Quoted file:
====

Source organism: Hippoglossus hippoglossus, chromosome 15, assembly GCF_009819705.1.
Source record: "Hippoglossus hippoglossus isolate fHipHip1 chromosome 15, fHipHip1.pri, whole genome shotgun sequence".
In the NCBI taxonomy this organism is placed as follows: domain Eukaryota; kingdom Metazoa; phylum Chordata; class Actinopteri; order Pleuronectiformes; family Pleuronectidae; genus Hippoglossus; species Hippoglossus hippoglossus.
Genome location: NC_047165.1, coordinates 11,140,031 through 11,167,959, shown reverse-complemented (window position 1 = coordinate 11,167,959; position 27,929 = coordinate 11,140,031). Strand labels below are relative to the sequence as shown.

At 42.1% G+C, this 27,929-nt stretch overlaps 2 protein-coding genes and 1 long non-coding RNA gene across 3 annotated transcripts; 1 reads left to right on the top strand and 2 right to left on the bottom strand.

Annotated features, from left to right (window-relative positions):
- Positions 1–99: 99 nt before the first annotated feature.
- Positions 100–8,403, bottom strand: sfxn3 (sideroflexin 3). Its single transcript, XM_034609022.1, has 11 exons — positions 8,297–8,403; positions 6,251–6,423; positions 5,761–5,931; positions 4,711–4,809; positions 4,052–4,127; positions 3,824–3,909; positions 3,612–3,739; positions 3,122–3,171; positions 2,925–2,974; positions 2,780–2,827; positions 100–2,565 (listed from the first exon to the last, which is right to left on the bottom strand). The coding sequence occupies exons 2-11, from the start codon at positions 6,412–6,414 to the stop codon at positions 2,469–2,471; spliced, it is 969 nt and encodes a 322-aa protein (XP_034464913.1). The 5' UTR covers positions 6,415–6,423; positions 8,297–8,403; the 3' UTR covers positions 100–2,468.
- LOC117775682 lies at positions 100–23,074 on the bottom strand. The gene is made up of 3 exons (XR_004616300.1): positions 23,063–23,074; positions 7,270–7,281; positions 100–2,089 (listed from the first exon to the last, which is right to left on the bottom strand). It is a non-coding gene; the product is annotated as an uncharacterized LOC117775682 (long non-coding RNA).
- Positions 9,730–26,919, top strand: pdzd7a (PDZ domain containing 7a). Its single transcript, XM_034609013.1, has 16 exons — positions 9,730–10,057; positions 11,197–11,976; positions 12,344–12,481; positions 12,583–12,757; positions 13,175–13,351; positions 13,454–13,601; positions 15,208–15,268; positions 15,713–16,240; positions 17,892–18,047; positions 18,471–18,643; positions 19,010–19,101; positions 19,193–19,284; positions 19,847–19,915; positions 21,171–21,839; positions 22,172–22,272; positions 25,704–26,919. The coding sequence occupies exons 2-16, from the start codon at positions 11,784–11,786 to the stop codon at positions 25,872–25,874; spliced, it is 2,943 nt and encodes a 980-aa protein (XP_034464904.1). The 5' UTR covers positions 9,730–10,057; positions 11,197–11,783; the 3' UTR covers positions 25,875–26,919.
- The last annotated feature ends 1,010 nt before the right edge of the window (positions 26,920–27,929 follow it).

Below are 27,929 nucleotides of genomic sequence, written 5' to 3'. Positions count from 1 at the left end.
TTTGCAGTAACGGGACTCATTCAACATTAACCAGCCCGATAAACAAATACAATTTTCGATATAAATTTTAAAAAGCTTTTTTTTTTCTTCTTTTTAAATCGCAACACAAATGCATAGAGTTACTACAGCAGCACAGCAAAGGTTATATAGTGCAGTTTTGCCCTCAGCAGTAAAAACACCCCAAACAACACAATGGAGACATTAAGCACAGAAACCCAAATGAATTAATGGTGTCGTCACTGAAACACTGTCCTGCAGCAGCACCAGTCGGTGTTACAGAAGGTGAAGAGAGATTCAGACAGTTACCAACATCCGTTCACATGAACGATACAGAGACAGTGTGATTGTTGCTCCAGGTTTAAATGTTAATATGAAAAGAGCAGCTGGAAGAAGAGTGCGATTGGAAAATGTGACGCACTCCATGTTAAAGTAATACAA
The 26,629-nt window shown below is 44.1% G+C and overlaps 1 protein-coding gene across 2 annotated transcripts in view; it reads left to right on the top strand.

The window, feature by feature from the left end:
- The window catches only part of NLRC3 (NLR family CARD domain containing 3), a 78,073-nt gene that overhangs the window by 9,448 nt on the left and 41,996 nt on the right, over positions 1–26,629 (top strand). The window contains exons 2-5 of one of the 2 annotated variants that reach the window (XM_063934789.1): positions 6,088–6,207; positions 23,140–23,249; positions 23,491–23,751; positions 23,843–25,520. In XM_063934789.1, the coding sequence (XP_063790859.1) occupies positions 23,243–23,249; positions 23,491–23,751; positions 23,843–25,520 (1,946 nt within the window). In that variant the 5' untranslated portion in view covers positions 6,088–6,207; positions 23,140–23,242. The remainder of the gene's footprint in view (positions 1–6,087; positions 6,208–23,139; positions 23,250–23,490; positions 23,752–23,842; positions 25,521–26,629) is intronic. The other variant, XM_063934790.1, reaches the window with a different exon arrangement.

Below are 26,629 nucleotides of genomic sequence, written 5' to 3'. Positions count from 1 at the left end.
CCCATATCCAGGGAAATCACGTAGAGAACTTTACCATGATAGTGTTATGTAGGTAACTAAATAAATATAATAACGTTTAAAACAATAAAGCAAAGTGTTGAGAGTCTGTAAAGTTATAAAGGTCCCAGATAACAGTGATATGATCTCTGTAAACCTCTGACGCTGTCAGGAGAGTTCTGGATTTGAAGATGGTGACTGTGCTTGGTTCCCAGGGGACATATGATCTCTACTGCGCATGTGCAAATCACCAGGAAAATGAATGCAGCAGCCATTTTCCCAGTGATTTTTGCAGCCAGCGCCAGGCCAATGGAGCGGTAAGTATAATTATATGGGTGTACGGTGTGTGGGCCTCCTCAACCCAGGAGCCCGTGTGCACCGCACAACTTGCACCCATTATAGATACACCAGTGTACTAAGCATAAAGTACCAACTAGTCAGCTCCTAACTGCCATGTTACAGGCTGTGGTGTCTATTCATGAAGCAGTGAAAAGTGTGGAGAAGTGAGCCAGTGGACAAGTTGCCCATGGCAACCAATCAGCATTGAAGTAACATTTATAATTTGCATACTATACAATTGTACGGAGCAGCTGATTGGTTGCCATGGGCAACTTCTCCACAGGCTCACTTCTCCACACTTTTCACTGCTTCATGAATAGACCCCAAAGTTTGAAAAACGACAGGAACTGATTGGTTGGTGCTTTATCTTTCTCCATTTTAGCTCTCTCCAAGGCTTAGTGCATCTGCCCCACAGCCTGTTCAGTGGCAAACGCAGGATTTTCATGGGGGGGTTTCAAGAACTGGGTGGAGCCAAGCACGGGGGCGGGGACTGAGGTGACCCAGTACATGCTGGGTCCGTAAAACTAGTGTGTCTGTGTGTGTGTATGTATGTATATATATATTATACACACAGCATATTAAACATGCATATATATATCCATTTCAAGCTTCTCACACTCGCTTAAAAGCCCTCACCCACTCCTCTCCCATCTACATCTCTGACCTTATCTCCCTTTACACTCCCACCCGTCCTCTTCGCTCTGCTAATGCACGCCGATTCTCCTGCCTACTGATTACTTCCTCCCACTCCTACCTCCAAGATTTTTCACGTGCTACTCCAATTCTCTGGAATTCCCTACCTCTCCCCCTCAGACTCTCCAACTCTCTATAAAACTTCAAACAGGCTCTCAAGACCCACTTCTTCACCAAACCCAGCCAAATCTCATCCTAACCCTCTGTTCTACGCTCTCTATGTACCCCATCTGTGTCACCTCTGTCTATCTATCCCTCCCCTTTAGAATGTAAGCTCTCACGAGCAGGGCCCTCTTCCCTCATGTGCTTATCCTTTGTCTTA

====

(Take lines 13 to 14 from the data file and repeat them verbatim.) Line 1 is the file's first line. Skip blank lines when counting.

TTTGCAGTAACGGGACTCATTCAACATTAACCAGCCCGATAAACAAATACAATTTTCGATATAAATTTTAAAAAGCTTTTTTTTTTCTTCTTTTTAAATCGCAACACAAATGCATAGAGTTACTACAGCAGCACAGCAAAGGTTATATAGTGCAGTTTTGCCCTCAGCAGTAAAAACACCCCAAACAACACAATGGAGACATTAAGCACAGAAACCCAAATGAATTAATGGTGTCGTCACTGAAACACTGTCCTGCAGCAGCACCAGTCGGTGTTACAGAAGGTGAAGAGAGATTCAGACAGTTACCAACATCCGTTCACATGAACGATACAGAGACAGTGTGATTGTTGCTCCAGGTTTAAATGTTAATATGAAAAGAGCAGCTGGAAGAAGAGTGCGATTGGAAAATGTGACGCACTCCATGTTAAAGTAATACAA
The 26,629-nt window shown below is 44.1% G+C and overlaps 1 protein-coding gene across 2 annotated transcripts in view; it reads left to right on the top strand.